April 1, 1987 – July 24, 2017
One of the most dramatic examples of the importance of knowing each horse as an individual and meeting each horse where it is at any given moment is the example of Bogotta+/. We had the privilege of owning and caring for him for 24 years. He came a long way during that time towards leaving his demons behind. He was an April Fools baby, used as a teasing stallion until he was gelded when he was 4. Judging by his behavior when we first got him, he was trained initially by someone who was very strict and demanded blind obedience or risk punishment. A power-over training philosophy was the last thing this horse needed. Fortunately for him, he ended up with us. As you’ll see below our philosophy is quite different and very likely saved his life, certainly his sanity, and we allowed him to reach his potential as both a show horse and a therapy horse.
My daughter Jennifer and I first met Bogotta+/ on a cold, wet, miserable day in January 1993. He was standing huddled on a small mound surrounded by a very wet corral. He immediately connected with Jennifer, then 21 years old. The last thing I needed or could afford was another horse, yet there was something special about this wet, beautiful, chestnut, 16.1 hand Arabian horse, and he was in desperate need of a new home. His owner at the time was familiar with the big Anglo-Arabian, Swiss Legacy, Jen and I were riding and showing at the time and hoped we would take Bogotta+/. Once I understood the situation he was in I agreed to take him on trial.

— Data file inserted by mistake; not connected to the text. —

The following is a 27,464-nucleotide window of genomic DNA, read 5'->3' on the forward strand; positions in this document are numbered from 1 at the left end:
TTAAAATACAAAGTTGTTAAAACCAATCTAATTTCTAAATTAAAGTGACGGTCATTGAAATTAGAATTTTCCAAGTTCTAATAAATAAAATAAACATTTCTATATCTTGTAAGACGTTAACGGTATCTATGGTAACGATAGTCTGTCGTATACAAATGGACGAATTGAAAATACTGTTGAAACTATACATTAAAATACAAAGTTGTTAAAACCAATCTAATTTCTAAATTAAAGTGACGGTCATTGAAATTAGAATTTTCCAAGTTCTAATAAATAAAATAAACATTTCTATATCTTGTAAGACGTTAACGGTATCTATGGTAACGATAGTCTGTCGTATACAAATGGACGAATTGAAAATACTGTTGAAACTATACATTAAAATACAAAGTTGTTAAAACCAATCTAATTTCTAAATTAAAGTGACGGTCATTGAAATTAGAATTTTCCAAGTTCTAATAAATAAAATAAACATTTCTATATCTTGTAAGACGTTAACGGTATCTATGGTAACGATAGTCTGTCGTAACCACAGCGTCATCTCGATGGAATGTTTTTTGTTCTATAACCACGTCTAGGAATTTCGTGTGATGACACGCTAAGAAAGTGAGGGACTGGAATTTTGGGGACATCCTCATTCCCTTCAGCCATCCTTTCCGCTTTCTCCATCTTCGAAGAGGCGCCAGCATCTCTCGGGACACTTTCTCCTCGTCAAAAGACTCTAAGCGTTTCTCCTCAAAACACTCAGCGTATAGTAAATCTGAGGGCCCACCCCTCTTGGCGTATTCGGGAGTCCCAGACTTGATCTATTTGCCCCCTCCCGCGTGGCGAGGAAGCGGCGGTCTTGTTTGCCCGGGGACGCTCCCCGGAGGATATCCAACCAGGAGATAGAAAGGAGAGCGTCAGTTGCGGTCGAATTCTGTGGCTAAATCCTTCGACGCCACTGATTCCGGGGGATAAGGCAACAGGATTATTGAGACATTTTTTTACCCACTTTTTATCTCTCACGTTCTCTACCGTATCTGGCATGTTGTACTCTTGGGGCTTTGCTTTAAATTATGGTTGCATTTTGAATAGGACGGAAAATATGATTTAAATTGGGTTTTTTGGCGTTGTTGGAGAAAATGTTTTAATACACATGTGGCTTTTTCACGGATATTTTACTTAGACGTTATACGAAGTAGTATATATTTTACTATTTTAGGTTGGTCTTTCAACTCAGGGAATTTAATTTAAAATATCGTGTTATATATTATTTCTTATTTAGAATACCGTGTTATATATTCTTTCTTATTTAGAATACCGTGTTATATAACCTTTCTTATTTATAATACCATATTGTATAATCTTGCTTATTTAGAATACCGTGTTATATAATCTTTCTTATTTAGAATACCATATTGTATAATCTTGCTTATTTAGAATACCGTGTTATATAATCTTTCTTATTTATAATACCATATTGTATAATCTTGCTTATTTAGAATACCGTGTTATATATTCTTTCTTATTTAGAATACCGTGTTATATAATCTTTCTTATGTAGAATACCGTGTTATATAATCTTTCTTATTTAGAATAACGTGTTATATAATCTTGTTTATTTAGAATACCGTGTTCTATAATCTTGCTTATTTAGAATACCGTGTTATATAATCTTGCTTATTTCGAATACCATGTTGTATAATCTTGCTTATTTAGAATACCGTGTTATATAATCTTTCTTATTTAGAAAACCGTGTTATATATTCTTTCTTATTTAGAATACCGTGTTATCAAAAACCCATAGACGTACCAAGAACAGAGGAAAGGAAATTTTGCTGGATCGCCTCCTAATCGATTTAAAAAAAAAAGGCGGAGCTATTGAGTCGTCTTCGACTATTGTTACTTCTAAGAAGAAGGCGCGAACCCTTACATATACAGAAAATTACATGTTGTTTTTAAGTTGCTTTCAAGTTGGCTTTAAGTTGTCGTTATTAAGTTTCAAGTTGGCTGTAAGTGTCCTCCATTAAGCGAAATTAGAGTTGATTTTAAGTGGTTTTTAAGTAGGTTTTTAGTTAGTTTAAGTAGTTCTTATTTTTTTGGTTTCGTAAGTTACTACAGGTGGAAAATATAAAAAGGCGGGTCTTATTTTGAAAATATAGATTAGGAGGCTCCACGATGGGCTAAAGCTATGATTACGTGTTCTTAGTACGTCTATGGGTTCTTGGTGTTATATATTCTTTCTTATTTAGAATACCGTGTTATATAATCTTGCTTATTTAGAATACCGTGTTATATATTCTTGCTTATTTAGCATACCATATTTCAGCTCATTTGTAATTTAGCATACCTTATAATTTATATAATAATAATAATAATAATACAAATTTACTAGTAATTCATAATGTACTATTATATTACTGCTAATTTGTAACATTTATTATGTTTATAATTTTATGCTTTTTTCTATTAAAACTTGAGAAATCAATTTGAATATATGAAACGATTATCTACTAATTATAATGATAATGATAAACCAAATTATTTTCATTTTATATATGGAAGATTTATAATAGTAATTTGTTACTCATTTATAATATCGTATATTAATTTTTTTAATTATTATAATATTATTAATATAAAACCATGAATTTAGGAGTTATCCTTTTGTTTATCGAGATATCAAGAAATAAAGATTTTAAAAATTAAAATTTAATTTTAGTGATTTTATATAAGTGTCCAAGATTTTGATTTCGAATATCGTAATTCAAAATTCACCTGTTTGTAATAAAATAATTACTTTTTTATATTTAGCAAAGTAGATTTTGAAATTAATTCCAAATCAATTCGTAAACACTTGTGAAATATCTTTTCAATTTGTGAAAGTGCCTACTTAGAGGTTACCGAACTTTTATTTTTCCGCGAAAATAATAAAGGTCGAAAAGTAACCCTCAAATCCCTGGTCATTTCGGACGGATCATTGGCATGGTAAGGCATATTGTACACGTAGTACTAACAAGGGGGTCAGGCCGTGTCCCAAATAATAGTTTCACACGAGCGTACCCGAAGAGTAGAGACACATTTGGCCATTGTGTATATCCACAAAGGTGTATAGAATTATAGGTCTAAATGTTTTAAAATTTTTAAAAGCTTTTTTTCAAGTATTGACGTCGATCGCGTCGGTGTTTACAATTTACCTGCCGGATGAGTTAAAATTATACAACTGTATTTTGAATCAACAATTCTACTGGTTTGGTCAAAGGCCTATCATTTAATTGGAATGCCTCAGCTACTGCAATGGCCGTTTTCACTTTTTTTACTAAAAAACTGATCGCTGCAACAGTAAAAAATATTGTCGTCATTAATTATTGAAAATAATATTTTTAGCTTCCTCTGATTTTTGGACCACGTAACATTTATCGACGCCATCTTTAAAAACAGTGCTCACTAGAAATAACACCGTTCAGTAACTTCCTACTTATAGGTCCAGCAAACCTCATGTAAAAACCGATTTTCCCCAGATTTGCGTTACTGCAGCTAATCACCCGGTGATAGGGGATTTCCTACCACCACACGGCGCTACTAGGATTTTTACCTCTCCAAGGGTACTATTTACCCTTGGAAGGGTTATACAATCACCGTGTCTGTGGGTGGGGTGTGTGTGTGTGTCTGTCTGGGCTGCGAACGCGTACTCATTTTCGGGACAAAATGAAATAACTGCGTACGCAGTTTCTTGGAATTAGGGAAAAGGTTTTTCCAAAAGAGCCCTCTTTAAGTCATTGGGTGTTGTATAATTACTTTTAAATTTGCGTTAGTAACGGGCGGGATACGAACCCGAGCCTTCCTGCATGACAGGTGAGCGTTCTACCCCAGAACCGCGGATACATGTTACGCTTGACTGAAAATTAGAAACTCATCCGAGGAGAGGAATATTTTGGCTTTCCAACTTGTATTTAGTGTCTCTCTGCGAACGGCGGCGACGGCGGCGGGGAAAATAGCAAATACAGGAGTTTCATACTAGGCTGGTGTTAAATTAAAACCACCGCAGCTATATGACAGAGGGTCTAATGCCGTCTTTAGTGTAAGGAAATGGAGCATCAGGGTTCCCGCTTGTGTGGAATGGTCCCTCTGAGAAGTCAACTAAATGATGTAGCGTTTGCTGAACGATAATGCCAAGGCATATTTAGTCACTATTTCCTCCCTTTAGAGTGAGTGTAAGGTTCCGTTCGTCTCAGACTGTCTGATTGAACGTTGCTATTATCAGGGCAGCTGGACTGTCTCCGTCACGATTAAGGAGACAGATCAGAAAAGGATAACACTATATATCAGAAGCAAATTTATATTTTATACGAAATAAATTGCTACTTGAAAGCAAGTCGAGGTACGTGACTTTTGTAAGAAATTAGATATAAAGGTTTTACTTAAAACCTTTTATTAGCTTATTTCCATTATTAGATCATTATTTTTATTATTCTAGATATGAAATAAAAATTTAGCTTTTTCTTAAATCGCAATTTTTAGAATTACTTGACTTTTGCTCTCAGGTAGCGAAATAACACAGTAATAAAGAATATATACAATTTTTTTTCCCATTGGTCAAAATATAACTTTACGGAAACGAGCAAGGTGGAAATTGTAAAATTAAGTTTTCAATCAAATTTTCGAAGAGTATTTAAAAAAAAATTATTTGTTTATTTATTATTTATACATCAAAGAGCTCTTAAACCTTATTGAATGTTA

We took him to the stable I used to own and tried him out. The first time I rode him, I knew he needed to stay with us. I saddled him up and checked out his responsiveness at the walk before asking for a trot. At 16.1 he had a big, long stride for an Arab. He took one big stride and instantly sucked back. I closed my legs on his sides asking him to move forward, and I could feel him wondering if that was really what I wanted and was it really okay to give me such a big trot. He quickly relaxed and trotted on. I had him in a snaffle bridle with a dressage saddle. Previously he had been ridden in a double bridle for English Pleasure classes and ridden under retraction as my mentor Ros Johnson would say. There was no turning back after that.
Learning about Him
A couple of months later we took him to Pima County Fairgrounds to see how he would react to being in a horse show environment. Jennifer had been riding him and took him into the warm up ring to practice. A previous trainer saw him and rode by calling out “Hi Bogey!” He kicked out at her twice. Hmm. I guess he didn’t like the nickname Bogey, or that trainer. Later, when he was back in his box stall at the Fairgrounds, I entered to clean his stall. When he saw me with the manure fork he jammed himself into the corner and shook in fear. Somebody had obviously hurt him in the past, cleaning his stall. A Top Contender son, he was bred by someone in Phoenix and had been in training there before coming to Tucson. This line is known for being very sensitive and high-strung.